Hiking Trail Conditions Report
Peaks Mt. Field, Mt. Willey, Mt. Tom, NH
Trails: Avalon Trail, Willey Range Trail, A-Z Trail, Mt. Tom Spur
Date of Hike
Date of Hike: Sunday, February 3, 2019
Parking/Access Road Notes
Parking/Access Road Notes: parked at Highland Center. Depot lot not plowed. Cars were also parked along the road in front of the depot.  
Surface Conditions
Surface Conditions: Snow - Packed Powder/Loose Granular, Snow - Unpacked Powder, Snow - Drifts, Snow/Ice - Monorail (Stable) 
Recommended Equipment
Recommended Equipment: Snowshoes, Light Traction 
Water Crossing Notes
Water Crossing Notes: First crossing bridged, second smaller crossing open with water flowing, but easily crossed with low water.  
Trail Maintenance Notes
Trail Maintenance Notes: Don't remember having to step over anything; some low hanging stuff to duck under, but that's just because the snow is so deep up there!  
Dog-Related Notes
Dog-Related Notes: Saw one out there w/ booties on - he looked very happy! 
Bugs: none 
Lost and Found
Lost and Found: one black fleece buff found between Field and Willey close to the Willey summit. We left it at the kiosk near the TH.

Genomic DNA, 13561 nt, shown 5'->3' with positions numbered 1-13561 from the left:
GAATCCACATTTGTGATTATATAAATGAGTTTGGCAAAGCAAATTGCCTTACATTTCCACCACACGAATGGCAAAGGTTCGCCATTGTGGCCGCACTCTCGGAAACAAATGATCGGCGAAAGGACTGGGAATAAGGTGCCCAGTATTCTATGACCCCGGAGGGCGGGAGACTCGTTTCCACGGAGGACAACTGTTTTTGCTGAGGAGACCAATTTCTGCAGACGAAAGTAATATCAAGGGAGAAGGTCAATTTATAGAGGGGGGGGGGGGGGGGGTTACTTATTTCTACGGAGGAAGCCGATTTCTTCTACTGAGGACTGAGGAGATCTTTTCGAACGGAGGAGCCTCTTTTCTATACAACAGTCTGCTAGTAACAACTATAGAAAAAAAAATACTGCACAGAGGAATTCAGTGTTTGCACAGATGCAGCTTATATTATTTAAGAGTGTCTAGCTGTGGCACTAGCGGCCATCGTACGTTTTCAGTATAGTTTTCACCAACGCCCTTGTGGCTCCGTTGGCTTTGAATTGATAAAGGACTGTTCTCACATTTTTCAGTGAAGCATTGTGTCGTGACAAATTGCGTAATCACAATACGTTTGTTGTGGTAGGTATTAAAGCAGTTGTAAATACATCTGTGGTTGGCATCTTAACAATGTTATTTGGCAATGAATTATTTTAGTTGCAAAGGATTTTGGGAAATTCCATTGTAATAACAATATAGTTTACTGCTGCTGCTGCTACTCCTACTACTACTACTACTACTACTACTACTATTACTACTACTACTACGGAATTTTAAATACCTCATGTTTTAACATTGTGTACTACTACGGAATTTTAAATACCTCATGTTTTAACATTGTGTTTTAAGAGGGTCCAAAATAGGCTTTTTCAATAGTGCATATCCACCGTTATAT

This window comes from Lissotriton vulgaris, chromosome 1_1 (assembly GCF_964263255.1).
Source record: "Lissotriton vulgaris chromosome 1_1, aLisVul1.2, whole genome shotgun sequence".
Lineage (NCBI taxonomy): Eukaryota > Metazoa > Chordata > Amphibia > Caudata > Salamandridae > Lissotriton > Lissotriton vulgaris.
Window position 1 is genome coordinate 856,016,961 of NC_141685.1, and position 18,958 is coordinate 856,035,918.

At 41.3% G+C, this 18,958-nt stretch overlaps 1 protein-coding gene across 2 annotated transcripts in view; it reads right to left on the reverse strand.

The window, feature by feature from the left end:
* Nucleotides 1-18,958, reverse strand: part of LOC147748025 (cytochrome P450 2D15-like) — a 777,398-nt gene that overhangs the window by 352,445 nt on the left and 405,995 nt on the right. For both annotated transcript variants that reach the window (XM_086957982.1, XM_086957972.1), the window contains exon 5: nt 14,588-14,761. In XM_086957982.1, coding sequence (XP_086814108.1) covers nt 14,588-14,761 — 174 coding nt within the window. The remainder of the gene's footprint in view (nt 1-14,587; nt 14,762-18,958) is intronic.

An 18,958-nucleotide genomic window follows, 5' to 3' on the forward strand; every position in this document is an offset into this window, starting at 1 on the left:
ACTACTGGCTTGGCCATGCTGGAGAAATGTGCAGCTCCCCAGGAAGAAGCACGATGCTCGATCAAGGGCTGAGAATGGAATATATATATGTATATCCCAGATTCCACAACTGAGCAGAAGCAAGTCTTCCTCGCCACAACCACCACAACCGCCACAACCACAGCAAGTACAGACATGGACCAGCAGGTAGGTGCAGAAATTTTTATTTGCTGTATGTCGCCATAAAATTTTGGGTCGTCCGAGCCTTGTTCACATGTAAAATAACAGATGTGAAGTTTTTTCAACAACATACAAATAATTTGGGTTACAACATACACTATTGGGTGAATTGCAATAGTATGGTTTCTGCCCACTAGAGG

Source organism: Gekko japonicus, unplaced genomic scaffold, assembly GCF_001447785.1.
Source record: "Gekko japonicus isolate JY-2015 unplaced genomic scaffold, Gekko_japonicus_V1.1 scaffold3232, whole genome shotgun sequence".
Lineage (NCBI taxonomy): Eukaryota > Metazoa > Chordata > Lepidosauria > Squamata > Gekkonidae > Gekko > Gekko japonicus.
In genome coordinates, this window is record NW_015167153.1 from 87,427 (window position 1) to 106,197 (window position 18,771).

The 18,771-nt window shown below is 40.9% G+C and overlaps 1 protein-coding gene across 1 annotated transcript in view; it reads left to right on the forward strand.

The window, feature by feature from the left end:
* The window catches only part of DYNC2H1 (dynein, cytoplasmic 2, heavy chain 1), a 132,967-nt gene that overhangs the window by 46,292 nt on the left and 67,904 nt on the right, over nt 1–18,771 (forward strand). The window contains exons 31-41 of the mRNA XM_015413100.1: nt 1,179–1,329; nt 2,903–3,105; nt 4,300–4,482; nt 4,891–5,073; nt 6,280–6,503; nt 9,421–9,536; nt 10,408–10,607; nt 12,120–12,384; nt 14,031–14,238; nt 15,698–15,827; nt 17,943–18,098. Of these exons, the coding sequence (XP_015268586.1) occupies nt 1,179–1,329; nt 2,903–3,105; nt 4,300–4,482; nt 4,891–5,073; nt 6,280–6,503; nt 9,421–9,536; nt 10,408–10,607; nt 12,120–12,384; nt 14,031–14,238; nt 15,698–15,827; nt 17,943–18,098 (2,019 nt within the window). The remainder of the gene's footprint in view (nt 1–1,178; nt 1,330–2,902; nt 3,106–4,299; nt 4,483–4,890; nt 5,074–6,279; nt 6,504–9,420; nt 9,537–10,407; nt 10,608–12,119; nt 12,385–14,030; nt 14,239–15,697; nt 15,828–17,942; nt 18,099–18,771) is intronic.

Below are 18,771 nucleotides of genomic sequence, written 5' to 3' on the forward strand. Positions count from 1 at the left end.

Comments: Great day in the woods! Wore spikes up to the Mt Avalon spur and then switched to snowshoes from there up to Field, and the out and back to Willey. Snow was still soft and unconsolidated up high, snowshoes were helpful to pack things down and maintain a nice track. Televators were a big help on the steeper sections. Occasional posthole noted, but not a problem. We switched back to spikes again on the way down again after the Avalon spur. Avalon spur was not broken out in the AM. By our return in the afternoon, it looked like it had been broken out by some folks in spikes only so looked a little choppy. We did not go up. A few in our group also hit Tom - said snowshoes were helpful there due to softer snow.  
Name: Red 
Date Submitted
Date Submitted: 2019-02-04 
Link: http:// 
Bookmark and Share Disclaimer: Reports are not verified - conditions may vary. Use at own risk. Always be prepared when hiking. Observe all signs. Trail conditions reports are not substitutes for weather reports or common sense.

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